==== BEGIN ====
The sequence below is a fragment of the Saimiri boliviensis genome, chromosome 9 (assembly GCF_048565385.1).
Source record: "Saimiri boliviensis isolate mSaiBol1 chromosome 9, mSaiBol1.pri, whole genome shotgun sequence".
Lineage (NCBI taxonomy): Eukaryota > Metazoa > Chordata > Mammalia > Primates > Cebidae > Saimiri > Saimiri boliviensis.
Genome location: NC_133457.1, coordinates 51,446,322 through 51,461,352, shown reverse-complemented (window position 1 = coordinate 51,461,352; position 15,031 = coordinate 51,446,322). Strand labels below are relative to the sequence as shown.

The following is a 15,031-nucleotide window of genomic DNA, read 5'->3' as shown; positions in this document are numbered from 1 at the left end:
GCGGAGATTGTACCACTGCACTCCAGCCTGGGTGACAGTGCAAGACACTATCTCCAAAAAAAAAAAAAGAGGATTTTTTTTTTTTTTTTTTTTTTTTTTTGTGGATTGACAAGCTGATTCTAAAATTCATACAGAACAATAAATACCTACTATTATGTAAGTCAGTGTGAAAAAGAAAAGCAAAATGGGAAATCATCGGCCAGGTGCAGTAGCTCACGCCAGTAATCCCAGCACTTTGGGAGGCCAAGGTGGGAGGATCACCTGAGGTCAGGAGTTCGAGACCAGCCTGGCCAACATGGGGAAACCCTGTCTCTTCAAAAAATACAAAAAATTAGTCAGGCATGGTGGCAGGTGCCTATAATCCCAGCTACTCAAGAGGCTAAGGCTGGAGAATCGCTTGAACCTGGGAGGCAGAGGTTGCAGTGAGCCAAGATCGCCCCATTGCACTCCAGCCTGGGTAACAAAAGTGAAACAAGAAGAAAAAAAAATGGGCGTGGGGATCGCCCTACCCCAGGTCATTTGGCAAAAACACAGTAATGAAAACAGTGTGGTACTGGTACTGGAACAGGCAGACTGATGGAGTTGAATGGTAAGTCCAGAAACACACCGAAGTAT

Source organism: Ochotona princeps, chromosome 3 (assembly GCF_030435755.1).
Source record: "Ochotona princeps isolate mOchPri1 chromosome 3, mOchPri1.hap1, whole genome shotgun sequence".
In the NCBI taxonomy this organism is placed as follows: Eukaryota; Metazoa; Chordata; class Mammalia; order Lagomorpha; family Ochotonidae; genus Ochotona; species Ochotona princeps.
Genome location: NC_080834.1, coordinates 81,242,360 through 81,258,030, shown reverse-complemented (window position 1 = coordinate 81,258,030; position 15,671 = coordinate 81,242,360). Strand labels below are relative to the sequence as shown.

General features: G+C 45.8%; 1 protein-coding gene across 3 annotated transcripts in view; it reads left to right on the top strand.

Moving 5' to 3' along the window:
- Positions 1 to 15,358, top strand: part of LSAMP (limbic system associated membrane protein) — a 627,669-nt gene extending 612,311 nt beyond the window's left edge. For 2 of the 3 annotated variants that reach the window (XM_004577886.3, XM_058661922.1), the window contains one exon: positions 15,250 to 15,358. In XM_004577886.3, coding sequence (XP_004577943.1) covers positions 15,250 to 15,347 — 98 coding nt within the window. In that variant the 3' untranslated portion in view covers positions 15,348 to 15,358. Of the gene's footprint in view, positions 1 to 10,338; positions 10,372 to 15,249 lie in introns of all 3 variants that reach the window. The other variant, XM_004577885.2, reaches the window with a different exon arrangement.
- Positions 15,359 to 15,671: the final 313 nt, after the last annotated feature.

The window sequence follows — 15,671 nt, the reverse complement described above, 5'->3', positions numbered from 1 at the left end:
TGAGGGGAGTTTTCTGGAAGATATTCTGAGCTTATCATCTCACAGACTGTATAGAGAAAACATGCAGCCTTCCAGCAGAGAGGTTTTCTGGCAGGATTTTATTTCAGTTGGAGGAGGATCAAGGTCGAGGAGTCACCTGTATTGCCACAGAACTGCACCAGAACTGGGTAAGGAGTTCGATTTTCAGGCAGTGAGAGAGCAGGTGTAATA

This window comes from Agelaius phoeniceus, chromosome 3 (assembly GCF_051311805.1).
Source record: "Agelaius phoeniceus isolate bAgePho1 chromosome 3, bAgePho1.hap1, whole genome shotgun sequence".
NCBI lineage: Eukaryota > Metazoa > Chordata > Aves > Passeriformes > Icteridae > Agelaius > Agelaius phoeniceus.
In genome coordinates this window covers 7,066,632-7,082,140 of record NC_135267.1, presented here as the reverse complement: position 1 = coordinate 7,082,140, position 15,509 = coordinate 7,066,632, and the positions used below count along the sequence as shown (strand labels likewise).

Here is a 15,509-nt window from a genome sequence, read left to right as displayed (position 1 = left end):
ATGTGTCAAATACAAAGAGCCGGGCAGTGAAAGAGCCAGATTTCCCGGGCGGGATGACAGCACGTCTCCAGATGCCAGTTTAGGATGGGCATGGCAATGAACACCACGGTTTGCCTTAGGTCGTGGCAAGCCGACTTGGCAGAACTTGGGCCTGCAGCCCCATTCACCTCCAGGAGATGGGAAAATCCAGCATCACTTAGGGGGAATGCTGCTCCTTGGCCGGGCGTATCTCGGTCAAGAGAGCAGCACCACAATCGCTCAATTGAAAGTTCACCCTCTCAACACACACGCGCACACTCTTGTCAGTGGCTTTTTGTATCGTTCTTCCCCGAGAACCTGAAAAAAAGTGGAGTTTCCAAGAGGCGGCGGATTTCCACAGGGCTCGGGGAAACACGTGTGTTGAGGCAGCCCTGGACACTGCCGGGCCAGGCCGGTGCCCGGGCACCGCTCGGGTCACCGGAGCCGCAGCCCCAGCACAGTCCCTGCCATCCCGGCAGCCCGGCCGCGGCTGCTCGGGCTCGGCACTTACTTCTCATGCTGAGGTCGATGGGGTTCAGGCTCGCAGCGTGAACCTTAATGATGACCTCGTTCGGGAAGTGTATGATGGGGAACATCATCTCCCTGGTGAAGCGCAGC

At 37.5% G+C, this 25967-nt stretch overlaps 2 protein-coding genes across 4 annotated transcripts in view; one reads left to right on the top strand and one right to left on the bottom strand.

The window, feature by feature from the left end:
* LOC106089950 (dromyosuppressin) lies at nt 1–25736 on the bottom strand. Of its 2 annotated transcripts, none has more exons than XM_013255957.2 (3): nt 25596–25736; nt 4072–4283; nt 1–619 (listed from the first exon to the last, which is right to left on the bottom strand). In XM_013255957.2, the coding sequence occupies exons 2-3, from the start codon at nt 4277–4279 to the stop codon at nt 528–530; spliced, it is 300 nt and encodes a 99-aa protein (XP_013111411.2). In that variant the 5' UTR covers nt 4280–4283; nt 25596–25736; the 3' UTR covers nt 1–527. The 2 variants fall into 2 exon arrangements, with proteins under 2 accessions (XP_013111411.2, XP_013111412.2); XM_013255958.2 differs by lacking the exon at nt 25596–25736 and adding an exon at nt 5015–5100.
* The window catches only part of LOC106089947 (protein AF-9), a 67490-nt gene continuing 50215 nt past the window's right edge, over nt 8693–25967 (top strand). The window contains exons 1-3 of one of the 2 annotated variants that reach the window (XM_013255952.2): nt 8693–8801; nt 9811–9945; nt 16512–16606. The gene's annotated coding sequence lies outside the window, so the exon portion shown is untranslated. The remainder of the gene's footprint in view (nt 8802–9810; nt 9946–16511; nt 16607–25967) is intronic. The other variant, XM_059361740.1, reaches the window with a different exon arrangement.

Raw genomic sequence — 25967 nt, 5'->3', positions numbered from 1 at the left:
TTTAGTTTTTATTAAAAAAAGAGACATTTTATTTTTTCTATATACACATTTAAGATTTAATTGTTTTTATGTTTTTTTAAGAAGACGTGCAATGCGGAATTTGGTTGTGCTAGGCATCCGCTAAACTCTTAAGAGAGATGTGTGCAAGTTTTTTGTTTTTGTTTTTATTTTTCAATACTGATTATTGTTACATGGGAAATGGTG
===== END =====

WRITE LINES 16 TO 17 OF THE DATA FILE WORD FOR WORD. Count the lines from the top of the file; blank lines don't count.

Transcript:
TGAGGGGAGTTTTCTGGAAGATATTCTGAGCTTATCATCTCACAGACTGTATAGAGAAAACATGCAGCCTTCCAGCAGAGAGGTTTTCTGGCAGGATTTTATTTCAGTTGGAGGAGGATCAAGGTCGAGGAGTCACCTGTATTGCCACAGAACTGCACCAGAACTGGGTAAGGAGTTCGATTTTCAGGCAGTGAGAGAGCAGGTGTAATA

This window comes from Agelaius phoeniceus, chromosome 3 (assembly GCF_051311805.1).